Stunned and angry and determined to proceed with the least delay, I removed some IISH material entirely and reduced other quotations to an automatically-permitted six lines and additional paraphrasing. I also decided to publish the work myself.
So began another stage of learning, but one encouraged by friends and comrades. Importantly, I was now freed from others’ agendas and institutional controls. At this critical moment, Federico also linked me with Attilio Bortolotti, the anarchist whose deportation to Mussolini’s Italy Goldman had helped fight against in her last year of life. As he had done so generously for various anarchist publications throughout the years, Bortolotti now offered funds to publish the book. After working closely over many months with a Long Island IWW printing collective to design the format and proof each page, I then sent galleys to Noam Chomsky, Howard Zinn, Alix Kates Shulman, and Ursula K. Le Guin), all who agreed to write brief endorsements.
After eight years, in 1983, the book finally appeared, titled Vision on Fire: Emma Goldman on the Spanish Revolution, although my distribution work only began. For me, the real vitality of the project was not the final printed object, but the process itself. Despite disillusionments and barriers, I experienced a strongly supportive community, local and elsewhere, of individuals inspired by the power of the manuscript and ready to assist in careful readings and numerous discussions about the book. And the vitality of the process continued, I knew, with each new reader’s engagement with the published work.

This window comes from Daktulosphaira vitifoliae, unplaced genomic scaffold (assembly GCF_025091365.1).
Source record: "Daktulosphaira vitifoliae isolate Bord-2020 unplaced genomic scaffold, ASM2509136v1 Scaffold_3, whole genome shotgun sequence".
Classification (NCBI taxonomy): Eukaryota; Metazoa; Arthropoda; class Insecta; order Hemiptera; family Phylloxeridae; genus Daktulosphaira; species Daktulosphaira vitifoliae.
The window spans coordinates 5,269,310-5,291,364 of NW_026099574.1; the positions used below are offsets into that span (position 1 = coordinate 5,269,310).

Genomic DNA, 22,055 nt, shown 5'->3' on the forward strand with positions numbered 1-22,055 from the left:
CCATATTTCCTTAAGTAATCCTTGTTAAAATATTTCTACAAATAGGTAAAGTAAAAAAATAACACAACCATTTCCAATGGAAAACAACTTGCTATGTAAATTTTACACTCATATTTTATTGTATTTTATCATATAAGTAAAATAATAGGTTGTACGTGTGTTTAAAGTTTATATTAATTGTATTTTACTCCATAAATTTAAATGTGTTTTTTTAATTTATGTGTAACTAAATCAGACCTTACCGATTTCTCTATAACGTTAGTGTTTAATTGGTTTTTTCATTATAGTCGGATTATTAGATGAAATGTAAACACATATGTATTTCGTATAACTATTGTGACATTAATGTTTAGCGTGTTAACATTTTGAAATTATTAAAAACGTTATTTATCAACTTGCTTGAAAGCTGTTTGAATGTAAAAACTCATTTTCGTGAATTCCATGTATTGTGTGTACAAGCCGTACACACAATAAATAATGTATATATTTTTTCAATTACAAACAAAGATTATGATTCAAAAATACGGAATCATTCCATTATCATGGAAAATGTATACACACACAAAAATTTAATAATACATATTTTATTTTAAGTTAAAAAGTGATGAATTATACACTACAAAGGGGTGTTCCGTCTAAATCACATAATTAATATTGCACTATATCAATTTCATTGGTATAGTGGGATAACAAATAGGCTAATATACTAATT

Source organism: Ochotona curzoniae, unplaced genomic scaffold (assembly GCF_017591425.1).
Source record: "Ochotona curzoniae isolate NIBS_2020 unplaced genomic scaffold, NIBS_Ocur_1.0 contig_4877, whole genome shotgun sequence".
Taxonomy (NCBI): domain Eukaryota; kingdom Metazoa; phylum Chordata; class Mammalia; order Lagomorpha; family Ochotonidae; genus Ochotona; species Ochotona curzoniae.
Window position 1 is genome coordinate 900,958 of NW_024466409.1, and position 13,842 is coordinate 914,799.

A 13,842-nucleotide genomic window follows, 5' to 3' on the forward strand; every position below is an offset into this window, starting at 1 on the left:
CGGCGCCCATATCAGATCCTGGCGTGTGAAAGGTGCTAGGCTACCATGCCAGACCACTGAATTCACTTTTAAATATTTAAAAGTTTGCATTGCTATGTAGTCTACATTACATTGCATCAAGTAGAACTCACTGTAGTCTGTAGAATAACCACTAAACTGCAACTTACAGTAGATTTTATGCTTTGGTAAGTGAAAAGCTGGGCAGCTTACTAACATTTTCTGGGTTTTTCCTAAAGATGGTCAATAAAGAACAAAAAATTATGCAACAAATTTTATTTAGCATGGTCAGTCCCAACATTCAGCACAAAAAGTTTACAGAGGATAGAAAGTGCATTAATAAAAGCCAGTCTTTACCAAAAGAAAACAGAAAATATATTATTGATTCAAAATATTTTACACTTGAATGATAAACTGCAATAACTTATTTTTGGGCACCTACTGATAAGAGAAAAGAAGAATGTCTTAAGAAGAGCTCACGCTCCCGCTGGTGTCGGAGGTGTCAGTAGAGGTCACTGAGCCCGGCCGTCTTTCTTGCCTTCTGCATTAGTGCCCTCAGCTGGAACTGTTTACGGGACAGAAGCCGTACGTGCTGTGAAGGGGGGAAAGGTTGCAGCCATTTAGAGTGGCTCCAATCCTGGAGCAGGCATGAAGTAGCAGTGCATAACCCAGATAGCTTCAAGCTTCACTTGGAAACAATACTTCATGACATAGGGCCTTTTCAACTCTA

Vision on Fire sold about 3,000 copies in North America and abroad. Down to my final two dozen copies by late 2005, I unexpectedly got a call from AK Press expressing interest in putting out a new edition. Et voilà! With their quality editing and production, a new cover, a new introduction and slight revisions, the book is now available to a new generation of readers with, I think, all the same relevance as before.